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I would reccomend The Dream-Quest of Unknown Kadath. It's my favorite and the one I cut my teeth on. Most of my books are older and it seems that Lovecraft's stories are regularly repackaged, but if you are looking more for his short stories look for a collection that includes "Call of Cthulhu." I reccomend this only because Cthulhu has such an impact on the gaming community.

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Read "Call of Cthulhu" first. The compilations I've got are pretty good. The one with "Call" is Bloodcurdling Tales of Horror and the Macabe. Then go to pretty much anything. I take that back. "The Shadow Over Innsmouth" and "Dunwich Horror" should be next. Then go crazy. Those three stories cut to the heart of the Mythos.

 

My personal favorite though is "The Whisperer in Darkness."

 

Ia! Ia!

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I would say wait on The Dream Quest of Unknown Kadath. (Same for At the Mountains of Madness, The Case of Charles Dexter Ward or Herbert West – Reanimator). Unless you have read a lot of older serial pulp fiction, his stuff can take some getting used to. Instead, I'd recommend starting with some of these shorter works:

 

The Call of Cthulhu

Pickman's Model

The Shadow Over Innsmouth

The Whisperer in Darkness

 

 

Hrm. . .been a while since I read Lovecraft. I'm going to have to reread some in order to add to the list. I remember The Shadow Out of Time as being interesting, but don't recall how long it was.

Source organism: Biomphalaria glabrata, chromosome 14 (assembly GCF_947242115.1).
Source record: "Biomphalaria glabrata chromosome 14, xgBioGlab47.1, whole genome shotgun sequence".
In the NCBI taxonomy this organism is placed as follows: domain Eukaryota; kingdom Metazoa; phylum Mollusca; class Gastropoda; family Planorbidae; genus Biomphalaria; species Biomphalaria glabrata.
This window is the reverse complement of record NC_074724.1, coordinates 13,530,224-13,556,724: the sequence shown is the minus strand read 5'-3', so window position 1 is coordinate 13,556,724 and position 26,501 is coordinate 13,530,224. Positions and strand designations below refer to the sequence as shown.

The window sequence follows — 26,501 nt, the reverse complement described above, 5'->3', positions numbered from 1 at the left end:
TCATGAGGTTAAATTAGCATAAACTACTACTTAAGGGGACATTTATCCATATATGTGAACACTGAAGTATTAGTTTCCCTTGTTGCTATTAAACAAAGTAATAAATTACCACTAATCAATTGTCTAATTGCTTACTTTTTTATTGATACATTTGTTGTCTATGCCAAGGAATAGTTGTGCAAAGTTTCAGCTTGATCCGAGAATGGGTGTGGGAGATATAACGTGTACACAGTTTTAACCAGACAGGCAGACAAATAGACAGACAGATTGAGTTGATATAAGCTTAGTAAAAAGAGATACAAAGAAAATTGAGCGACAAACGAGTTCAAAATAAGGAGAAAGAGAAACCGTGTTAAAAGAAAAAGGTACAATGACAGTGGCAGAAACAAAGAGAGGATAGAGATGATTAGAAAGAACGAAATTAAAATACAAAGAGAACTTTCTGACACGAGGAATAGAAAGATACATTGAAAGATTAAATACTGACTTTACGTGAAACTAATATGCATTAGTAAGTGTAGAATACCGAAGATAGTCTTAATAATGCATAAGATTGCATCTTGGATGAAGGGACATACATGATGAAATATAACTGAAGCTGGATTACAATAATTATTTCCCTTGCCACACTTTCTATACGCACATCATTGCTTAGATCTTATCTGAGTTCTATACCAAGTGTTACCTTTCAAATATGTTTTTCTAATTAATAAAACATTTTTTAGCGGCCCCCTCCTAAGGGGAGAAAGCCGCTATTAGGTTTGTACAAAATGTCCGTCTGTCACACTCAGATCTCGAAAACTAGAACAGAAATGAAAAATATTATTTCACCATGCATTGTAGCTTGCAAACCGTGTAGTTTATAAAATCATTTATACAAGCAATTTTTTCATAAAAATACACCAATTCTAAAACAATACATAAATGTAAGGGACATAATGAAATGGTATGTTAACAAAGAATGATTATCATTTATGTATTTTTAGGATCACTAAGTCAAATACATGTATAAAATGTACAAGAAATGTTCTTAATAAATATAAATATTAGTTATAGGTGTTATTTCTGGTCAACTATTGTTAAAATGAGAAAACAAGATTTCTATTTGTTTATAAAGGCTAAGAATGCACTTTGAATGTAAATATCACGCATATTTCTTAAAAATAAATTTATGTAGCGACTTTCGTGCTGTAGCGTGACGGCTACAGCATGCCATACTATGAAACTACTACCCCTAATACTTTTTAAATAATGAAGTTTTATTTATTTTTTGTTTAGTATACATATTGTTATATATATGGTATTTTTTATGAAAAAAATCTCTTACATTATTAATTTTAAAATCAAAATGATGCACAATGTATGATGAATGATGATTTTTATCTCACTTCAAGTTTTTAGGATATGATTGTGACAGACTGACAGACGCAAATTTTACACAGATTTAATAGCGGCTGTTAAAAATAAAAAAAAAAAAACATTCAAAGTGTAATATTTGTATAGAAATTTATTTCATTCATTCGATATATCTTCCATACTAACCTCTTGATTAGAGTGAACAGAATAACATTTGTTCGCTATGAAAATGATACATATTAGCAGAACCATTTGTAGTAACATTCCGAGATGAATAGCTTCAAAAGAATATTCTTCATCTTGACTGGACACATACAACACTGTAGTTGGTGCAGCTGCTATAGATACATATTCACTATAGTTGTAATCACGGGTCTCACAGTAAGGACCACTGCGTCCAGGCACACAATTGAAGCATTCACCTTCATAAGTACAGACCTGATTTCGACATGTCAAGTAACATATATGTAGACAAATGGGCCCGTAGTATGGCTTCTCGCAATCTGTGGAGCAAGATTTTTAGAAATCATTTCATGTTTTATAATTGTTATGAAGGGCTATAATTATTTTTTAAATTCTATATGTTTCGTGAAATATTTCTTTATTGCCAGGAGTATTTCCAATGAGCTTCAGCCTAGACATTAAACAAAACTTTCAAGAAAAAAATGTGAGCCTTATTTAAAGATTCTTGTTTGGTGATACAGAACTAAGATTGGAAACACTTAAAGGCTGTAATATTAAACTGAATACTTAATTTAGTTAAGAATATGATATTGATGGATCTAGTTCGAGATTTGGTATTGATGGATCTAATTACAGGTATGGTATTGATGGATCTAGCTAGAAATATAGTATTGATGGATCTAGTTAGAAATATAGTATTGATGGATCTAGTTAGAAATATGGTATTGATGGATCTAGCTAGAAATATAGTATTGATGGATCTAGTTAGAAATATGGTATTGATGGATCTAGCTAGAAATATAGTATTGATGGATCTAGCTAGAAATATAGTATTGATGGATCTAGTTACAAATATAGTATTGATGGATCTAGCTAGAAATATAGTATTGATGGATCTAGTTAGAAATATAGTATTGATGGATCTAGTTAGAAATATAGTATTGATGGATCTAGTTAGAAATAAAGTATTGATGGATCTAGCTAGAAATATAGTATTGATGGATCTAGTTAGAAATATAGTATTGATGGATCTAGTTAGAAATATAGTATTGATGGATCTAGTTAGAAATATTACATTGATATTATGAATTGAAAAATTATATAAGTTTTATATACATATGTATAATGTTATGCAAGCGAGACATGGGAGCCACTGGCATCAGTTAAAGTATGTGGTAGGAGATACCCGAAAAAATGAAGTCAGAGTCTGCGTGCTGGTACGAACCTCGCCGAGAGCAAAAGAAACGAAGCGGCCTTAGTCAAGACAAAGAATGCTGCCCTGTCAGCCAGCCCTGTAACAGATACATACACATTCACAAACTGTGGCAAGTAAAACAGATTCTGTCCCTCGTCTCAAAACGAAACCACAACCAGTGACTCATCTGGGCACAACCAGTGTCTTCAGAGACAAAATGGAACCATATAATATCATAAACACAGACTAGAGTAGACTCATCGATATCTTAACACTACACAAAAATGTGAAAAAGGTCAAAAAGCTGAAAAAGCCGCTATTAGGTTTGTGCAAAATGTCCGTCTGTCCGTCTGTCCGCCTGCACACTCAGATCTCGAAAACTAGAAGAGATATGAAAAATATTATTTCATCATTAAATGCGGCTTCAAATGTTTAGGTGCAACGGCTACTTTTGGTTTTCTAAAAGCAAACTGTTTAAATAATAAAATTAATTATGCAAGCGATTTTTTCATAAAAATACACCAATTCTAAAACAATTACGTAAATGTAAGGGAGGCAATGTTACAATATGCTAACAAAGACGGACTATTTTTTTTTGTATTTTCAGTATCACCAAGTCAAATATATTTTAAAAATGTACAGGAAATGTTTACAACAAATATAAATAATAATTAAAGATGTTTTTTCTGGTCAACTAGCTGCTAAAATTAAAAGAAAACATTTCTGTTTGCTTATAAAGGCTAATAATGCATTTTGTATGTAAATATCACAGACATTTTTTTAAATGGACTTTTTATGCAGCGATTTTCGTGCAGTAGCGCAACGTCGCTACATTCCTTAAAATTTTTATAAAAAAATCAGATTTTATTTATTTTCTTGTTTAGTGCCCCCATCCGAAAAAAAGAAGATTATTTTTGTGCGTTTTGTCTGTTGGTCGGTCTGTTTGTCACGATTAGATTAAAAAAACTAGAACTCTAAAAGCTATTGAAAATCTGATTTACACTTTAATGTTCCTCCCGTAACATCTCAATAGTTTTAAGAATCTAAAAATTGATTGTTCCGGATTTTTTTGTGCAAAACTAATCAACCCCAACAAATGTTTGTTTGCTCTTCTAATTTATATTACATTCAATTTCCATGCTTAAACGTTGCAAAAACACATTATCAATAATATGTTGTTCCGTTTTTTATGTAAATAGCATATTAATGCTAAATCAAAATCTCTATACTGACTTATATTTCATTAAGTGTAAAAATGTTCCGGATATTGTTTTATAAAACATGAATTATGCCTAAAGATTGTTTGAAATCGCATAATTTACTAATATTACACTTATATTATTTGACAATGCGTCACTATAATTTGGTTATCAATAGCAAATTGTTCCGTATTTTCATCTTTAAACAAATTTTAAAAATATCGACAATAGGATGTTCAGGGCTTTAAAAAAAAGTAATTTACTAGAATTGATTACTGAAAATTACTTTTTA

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At the Mountains of Madness is the coolest and spookiest of them all, but the other stories listed above all have something to recommend them. The Dream-Quest stuff is long and convoluted, I thought, and not particularly horrific.

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The lists so far are very good, and mostly connected to the core mythos. However, if you have time for a few pages (I don't remember exactly how long, just that it's very very short), I would strongly recommend reading The Hound. It's a nice short piece. It stands alone, and you get a quick feel for his writing style. It's the first Lovecraft I ever read, and I read it many times when I was younger before I could get my hands on any of his other work, so that might explain why I'm so fond of it. Anyway, it's a nice short horror story.

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I think my favorite Lovecraft is "The Dunwich Horror". It, and "The Shadow Over Innsmouth" are good places to start, IMO. You don't have to have a really strong mythos background to follow what's going on.

 

Don't get discouraged by the density of the language, give several stories a try, the quality of what's been published really varies - some of his very early stuff (initially rejected by publishers?) is pretty weak, IMO.

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Don't get discouraged by the density of the language, give several stories a try, the quality of what's been published really varies - some of his very early stuff (initially rejected by publishers?) is pretty weak, IMO.

 

I've always thought that Lovecraft's use of language helped give his writing the feel it has. I'm quite certain that if the language had been thinned out his stories would not have made the impact they did.

 

Yes, some of his early work is weaker, but this is true for many authors. I happen to like this because you can watch his growth as an author.

::):

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